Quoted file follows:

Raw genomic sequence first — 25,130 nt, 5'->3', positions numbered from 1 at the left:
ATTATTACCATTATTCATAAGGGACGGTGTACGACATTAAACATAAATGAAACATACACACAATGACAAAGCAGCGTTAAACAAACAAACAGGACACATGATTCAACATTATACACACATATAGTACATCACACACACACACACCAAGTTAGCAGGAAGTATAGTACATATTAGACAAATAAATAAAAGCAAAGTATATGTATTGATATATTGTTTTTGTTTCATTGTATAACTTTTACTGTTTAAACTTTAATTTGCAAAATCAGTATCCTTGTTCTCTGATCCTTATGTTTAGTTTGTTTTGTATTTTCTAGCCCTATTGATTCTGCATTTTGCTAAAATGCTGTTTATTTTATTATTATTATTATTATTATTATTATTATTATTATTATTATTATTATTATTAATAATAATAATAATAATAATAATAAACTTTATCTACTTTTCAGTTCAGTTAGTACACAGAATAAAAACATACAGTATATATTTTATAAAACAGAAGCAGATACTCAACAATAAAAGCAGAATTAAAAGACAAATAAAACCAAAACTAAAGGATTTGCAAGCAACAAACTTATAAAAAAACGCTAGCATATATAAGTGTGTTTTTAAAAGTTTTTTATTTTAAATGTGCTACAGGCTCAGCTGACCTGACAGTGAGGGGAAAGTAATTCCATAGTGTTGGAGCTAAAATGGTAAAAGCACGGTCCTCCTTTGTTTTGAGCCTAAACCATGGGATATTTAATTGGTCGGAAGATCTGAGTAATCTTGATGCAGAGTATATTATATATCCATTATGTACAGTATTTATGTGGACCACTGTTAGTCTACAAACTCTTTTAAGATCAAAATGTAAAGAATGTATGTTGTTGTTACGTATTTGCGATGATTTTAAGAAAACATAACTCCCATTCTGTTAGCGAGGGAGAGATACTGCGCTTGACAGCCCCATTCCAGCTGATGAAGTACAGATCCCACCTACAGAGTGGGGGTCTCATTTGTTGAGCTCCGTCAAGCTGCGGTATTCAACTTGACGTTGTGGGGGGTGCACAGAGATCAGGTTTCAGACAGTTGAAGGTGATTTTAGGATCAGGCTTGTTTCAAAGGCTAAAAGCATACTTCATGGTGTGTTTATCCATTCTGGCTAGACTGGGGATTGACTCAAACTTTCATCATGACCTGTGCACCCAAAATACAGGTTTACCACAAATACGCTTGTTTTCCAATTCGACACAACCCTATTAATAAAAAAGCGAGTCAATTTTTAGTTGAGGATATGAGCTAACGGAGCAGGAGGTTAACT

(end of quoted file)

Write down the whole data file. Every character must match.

Raw genomic sequence first — 25,130 nt, 5'->3', positions numbered from 1 at the left:
ATTATTACCATTATTCATAAGGGACGGTGTACGACATTAAACATAAATGAAACATACACACAATGACAAAGCAGCGTTAAACAAACAAACAGGACACATGATTCAACATTATACACACATATAGTACATCACACACACACACACCAAGTTAGCAGGAAGTATAGTACATATTAGACAAATAAATAAAAGCAAAGTATATGTATTGATATATTGTTTTTGTTTCATTGTATAACTTTTACTGTTTAAACTTTAATTTGCAAAATCAGTATCCTTGTTCTCTGATCCTTATGTTTAGTTTGTTTTGTATTTTCTAGCCCTATTGATTCTGCATTTTGCTAAAATGCTGTTTATTTTATTATTATTATTATTATTATTATTATTATTATTATTATTATTATTATTATTAATAATAATAATAATAATAATAATAAACTTTATCTACTTTTCAGTTCAGTTAGTACACAGAATAAAAACATACAGTATATATTTTATAAAACAGAAGCAGATACTCAACAATAAAAGCAGAATTAAAAGACAAATAAAACCAAAACTAAAGGATTTGCAAGCAACAAACTTATAAAAAAACGCTAGCATATATAAGTGTGTTTTTAAAAGTTTTTTATTTTAAATGTGCTACAGGCTCAGCTGACCTGACAGTGAGGGGAAAGTAATTCCATAGTGTTGGAGCTAAAATGGTAAAAGCACGGTCCTCCTTTGTTTTGAGCCTAAACCATGGGATATTTAATTGGTCGGAAGATCTGAGTAATCTTGATGCAGAGTATATTATATATCCATTATGTACAGTATTTATGTGGACCACTGTTAGTCTACAAACTCTTTTAAGATCAAAATGTAAAGAATGTATGTTGTTGTTACGTATTTGCGATGATTTTAAGAAAACATAACTCCCATTCTGTTAGCGAGGGAGAGATACTGCGCTTGACAGCCCCATTCCAGCTGATGAAGTACAGATCCCACCTACAGAGTGGGGGTCTCATTTGTTGAGCTCCGTCAAGCTGCGGTATTCAACTTGACGTTGTGGGGGGTGCACAGAGATCAGGTTTCAGACAGTTGAAGGTGATTTTAGGATCAGGCTTGTTTCAAAGGCTAAAAGCATACTTCATGGTGTGTTTATCCATTCTGGCTAGACTGGGGATTGACTCAAACTTTCATCATGACCTGTGCACCCAAAATACAGGTTTACCACAAATACGCTTGTTTTCCAATTCGACACAACCCTATTAATAAAAAAGCGAGTCAATTTTTAGTTGAGGATATGAGCTAACGGAGCAGGAGGTTAACT